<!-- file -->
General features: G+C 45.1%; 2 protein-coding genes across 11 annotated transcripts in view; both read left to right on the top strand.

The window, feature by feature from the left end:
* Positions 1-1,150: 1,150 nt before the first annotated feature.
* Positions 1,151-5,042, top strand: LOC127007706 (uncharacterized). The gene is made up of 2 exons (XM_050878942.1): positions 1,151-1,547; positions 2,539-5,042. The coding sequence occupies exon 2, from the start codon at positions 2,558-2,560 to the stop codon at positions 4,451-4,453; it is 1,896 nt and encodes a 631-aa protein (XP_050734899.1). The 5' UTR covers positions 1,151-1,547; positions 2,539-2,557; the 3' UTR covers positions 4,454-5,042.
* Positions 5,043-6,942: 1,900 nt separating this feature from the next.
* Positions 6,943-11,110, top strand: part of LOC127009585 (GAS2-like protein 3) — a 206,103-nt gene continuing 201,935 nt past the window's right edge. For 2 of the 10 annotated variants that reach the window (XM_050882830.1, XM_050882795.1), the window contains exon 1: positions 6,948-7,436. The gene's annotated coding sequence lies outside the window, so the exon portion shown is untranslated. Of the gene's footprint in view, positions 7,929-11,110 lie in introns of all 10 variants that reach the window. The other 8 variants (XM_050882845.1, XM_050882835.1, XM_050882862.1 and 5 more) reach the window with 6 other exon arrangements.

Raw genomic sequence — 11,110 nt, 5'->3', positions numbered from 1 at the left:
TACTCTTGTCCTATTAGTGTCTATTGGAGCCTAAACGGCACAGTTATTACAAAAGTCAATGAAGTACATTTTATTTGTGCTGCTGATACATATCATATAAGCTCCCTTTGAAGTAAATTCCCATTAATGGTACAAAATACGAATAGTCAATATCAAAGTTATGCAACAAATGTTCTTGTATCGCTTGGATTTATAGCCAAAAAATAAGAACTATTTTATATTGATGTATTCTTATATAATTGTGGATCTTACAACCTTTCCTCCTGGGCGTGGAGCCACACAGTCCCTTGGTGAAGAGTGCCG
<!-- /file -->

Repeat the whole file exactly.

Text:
General features: G+C 45.1%; 2 protein-coding genes across 11 annotated transcripts in view; both read left to right on the top strand.

The window, feature by feature from the left end:
* Positions 1-1,150: 1,150 nt before the first annotated feature.
* Positions 1,151-5,042, top strand: LOC127007706 (uncharacterized). The gene is made up of 2 exons (XM_050878942.1): positions 1,151-1,547; positions 2,539-5,042. The coding sequence occupies exon 2, from the start codon at positions 2,558-2,560 to the stop codon at positions 4,451-4,453; it is 1,896 nt and encodes a 631-aa protein (XP_050734899.1). The 5' UTR covers positions 1,151-1,547; positions 2,539-2,557; the 3' UTR covers positions 4,454-5,042.
* Positions 5,043-6,942: 1,900 nt separating this feature from the next.
* Positions 6,943-11,110, top strand: part of LOC127009585 (GAS2-like protein 3) — a 206,103-nt gene continuing 201,935 nt past the window's right edge. For 2 of the 10 annotated variants that reach the window (XM_050882830.1, XM_050882795.1), the window contains exon 1: positions 6,948-7,436. The gene's annotated coding sequence lies outside the window, so the exon portion shown is untranslated. Of the gene's footprint in view, positions 7,929-11,110 lie in introns of all 10 variants that reach the window. The other 8 variants (XM_050882845.1, XM_050882835.1, XM_050882862.1 and 5 more) reach the window with 6 other exon arrangements.

Raw genomic sequence — 11,110 nt, 5'->3', positions numbered from 1 at the left:
TACTCTTGTCCTATTAGTGTCTATTGGAGCCTAAACGGCACAGTTATTACAAAAGTCAATGAAGTACATTTTATTTGTGCTGCTGATACATATCATATAAGCTCCCTTTGAAGTAAATTCCCATTAATGGTACAAAATACGAATAGTCAATATCAAAGTTATGCAACAAATGTTCTTGTATCGCTTGGATTTATAGCCAAAAAATAAGAACTATTTTATATTGATGTATTCTTATATAATTGTGGATCTTACAACCTTTCCTCCTGGGCGTGGAGCCACACAGTCCCTTGGTGAAGAGTGCCG